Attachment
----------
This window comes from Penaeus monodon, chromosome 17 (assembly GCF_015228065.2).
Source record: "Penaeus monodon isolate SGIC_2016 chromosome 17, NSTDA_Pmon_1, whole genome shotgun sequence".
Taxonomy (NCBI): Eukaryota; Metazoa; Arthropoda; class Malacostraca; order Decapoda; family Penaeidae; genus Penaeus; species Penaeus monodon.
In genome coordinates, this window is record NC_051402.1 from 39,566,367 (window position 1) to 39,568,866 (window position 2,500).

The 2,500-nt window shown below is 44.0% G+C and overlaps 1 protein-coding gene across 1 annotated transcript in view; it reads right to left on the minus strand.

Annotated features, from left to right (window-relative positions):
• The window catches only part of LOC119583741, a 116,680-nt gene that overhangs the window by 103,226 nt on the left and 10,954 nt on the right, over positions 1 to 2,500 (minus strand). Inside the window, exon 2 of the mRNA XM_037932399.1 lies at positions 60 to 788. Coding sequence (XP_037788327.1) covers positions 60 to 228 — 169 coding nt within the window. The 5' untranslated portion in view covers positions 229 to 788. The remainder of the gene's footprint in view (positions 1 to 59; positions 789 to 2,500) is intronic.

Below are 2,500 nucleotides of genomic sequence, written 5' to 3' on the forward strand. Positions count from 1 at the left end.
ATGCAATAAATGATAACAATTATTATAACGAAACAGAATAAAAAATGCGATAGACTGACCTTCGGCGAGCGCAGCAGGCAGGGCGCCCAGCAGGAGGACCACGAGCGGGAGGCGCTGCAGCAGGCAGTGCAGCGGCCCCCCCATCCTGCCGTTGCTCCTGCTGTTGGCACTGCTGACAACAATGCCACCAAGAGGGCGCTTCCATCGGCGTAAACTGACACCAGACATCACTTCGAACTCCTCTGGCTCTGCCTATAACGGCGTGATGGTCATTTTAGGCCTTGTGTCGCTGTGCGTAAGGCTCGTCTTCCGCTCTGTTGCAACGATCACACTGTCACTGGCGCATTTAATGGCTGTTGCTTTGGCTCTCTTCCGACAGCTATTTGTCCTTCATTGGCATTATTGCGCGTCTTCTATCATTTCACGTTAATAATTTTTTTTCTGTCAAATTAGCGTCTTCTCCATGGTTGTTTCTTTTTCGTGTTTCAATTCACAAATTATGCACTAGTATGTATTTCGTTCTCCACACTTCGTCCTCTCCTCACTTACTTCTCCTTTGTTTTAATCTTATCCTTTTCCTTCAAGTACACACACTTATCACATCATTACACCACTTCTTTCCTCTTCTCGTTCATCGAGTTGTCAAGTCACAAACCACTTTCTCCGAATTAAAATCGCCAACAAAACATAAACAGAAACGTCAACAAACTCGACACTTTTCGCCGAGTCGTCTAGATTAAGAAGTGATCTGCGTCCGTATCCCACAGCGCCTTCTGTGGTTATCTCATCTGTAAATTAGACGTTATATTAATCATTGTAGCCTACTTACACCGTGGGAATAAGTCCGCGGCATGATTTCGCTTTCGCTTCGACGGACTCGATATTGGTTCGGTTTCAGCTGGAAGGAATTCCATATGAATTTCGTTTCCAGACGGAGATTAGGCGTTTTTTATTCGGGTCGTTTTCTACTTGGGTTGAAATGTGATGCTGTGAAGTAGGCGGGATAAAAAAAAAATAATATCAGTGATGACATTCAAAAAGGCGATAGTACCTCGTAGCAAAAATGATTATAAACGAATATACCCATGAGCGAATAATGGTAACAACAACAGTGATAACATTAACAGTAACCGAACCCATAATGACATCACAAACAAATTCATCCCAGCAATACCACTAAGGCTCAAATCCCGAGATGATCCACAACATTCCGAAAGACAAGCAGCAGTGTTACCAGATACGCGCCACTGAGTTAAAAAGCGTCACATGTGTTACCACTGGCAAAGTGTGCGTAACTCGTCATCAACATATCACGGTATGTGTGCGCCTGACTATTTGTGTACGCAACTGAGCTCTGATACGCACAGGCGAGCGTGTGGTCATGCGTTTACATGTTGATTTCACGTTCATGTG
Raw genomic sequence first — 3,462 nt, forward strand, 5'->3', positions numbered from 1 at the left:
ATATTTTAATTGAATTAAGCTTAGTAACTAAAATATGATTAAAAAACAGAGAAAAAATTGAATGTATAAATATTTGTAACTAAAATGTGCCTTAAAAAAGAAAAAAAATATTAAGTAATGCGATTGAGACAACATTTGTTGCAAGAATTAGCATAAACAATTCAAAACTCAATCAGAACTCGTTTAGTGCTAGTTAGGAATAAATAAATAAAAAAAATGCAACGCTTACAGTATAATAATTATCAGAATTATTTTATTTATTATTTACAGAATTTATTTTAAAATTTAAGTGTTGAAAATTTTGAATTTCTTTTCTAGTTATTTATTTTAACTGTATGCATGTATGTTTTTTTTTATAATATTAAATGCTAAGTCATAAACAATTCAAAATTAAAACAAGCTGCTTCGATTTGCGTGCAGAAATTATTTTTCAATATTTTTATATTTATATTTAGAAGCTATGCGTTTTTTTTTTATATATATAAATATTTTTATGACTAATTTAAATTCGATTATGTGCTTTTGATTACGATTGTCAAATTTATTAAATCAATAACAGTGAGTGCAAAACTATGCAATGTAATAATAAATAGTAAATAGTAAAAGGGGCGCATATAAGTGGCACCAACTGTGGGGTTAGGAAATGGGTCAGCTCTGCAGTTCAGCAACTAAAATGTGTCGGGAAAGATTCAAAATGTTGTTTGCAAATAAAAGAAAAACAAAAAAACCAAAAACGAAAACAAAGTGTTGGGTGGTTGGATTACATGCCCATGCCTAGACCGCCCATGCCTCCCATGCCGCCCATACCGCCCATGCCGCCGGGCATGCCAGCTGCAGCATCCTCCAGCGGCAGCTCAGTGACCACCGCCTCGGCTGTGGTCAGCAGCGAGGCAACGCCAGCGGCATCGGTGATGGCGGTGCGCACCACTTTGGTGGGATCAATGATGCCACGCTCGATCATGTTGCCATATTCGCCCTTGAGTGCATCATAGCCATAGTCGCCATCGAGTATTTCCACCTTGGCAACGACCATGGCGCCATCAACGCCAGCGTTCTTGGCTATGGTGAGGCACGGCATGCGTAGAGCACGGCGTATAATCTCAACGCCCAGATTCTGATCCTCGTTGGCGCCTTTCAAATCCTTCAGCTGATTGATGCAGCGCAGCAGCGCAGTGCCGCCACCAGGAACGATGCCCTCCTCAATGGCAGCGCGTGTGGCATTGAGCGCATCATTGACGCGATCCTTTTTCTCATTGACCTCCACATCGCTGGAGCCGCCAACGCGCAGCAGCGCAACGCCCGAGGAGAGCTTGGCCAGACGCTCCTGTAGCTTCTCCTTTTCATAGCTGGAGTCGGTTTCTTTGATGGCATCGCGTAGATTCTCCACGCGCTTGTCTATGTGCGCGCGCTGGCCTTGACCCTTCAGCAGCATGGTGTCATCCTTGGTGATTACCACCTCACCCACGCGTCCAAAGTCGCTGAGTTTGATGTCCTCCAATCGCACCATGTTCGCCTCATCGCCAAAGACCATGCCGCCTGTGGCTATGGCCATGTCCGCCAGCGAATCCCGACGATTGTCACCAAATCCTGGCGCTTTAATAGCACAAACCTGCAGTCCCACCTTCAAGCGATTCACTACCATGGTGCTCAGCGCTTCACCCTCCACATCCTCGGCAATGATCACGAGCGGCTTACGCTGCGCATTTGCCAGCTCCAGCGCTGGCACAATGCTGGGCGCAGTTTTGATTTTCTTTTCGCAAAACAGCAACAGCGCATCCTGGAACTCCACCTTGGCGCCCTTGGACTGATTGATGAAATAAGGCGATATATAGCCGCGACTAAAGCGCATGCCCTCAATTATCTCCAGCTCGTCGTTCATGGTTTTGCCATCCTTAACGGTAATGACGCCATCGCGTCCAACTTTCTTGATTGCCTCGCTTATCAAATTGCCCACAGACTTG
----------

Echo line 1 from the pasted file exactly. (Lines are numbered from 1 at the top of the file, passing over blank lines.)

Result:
This window comes from Penaeus monodon, chromosome 17 (assembly GCF_015228065.2).